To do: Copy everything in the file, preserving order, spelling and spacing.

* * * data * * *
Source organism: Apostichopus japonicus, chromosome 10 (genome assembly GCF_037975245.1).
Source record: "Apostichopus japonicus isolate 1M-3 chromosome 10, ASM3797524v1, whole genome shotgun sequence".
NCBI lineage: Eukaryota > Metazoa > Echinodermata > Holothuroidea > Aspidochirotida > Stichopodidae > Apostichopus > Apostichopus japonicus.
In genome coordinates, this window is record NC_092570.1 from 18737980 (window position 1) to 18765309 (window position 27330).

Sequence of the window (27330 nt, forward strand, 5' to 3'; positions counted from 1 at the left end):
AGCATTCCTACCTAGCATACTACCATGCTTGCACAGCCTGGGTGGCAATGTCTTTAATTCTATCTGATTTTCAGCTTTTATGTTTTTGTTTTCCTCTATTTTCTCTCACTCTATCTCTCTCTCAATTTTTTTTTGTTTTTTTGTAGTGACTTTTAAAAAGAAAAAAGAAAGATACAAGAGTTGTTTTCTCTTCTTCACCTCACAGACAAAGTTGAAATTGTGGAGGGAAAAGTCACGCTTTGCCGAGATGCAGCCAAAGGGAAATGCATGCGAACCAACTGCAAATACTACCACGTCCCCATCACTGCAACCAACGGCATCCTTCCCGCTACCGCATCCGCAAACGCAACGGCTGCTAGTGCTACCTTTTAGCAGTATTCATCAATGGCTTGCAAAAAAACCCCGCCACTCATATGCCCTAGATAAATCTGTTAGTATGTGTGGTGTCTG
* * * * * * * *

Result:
Source organism: Apostichopus japonicus, chromosome 10 (genome assembly GCF_037975245.1).
Source record: "Apostichopus japonicus isolate 1M-3 chromosome 10, ASM3797524v1, whole genome shotgun sequence".
NCBI lineage: Eukaryota > Metazoa > Echinodermata > Holothuroidea > Aspidochirotida > Stichopodidae > Apostichopus > Apostichopus japonicus.
In genome coordinates, this window is record NC_092570.1 from 18737980 (window position 1) to 18765309 (window position 27330).

Sequence of the window (27330 nt, forward strand, 5' to 3'; positions counted from 1 at the left end):
AGCATTCCTACCTAGCATACTACCATGCTTGCACAGCCTGGGTGGCAATGTCTTTAATTCTATCTGATTTTCAGCTTTTATGTTTTTGTTTTCCTCTATTTTCTCTCACTCTATCTCTCTCTCAATTTTTTTTTGTTTTTTTGTAGTGACTTTTAAAAAGAAAAAAGAAAGATACAAGAGTTGTTTTCTCTTCTTCACCTCACAGACAAAGTTGAAATTGTGGAGGGAAAAGTCACGCTTTGCCGAGATGCAGCCAAAGGGAAATGCATGCGAACCAACTGCAAATACTACCACGTCCCCATCACTGCAACCAACGGCATCCTTCCCGCTACCGCATCCGCAAACGCAACGGCTGCTAGTGCTACCTTTTAGCAGTATTCATCAATGGCTTGCAAAAAAACCCCGCCACTCATATGCCCTAGATAAATCTGTTAGTATGTGTGGTGTCTG